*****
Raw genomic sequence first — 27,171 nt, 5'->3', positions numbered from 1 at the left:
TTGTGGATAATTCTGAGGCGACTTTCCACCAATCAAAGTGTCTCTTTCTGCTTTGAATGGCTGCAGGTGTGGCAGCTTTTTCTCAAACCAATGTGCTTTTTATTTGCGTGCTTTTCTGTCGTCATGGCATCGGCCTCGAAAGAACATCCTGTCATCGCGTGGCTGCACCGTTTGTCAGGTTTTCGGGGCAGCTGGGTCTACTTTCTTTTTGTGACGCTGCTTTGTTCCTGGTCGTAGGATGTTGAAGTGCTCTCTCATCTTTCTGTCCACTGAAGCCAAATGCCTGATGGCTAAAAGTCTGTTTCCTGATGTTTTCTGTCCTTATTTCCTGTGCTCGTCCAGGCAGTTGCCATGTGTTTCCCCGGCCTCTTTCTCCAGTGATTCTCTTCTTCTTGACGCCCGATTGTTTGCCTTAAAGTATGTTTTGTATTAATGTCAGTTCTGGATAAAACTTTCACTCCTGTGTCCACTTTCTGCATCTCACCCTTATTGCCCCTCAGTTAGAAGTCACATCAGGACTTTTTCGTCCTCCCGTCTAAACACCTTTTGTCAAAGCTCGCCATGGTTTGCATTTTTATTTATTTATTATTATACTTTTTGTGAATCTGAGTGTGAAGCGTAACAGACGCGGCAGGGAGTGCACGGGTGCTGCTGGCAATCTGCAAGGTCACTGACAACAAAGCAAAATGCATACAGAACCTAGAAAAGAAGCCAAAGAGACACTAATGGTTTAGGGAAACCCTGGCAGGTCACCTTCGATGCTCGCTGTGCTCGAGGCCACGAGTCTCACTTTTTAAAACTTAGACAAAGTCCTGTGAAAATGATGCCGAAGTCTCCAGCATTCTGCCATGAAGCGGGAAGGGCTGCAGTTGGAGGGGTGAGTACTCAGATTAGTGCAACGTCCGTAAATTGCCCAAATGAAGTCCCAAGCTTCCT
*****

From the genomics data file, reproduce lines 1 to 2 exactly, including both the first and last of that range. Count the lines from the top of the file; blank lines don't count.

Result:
Raw genomic sequence first — 27,171 nt, 5'->3', positions numbered from 1 at the left:
TTGTGGATAATTCTGAGGCGACTTTCCACCAATCAAAGTGTCTCTTTCTGCTTTGAATGGCTGCAGGTGTGGCAGCTTTTTCTCAAACCAATGTGCTTTTTATTTGCGTGCTTTTCTGTCGTCATGGCATCGGCCTCGAAAGAACATCCTGTCATCGCGTGGCTGCACCGTTTGTCAGGTTTTCGGGGCAGCTGGGTCTACTTTCTTTTTGTGACGCTGCTTTGTTCCTGGTCGTAGGATGTTGAAGTGCTCTCTCATCTTTCTGTCCACTGAAGCCAAATGCCTGATGGCTAAAAGTCTGTTTCCTGATGTTTTCTGTCCTTATTTCCTGTGCTCGTCCAGGCAGTTGCCATGTGTTTCCCCGGCCTCTTTCTCCAGTGATTCTCTTCTTCTTGACGCCCGATTGTTTGCCTTAAAGTATGTTTTGTATTAATGTCAGTTCTGGATAAAACTTTCACTCCTGTGTCCACTTTCTGCATCTCACCCTTATTGCCCCTCAGTTAGAAGTCACATCAGGACTTTTTCGTCCTCCCGTCTAAACACCTTTTGTCAAAGCTCGCCATGGTTTGCATTTTTATTTATTTATTATTATACTTTTTGTGAATCTGAGTGTGAAGCGTAACAGACGCGGCAGGGAGTGCACGGGTGCTGCTGGCAATCTGCAAGGTCACTGACAACAAAGCAAAATGCATACAGAACCTAGAAAAGAAGCCAAAGAGACACTAATGGTTTAGGGAAACCCTGGCAGGTCACCTTCGATGCTCGCTGTGCTCGAGGCCACGAGTCTCACTTTTTAAAACTTAGACAAAGTCCTGTGAAAATGATGCCGAAGTCTCCAGCATTCTGCCATGAAGCGGGAAGGGCTGCAGTTGGAGGGGTGAGTACTCAGATTAGTGCAACGTCCGTAAATTGCCCAAATGAAGTCCCAAGCTTCCT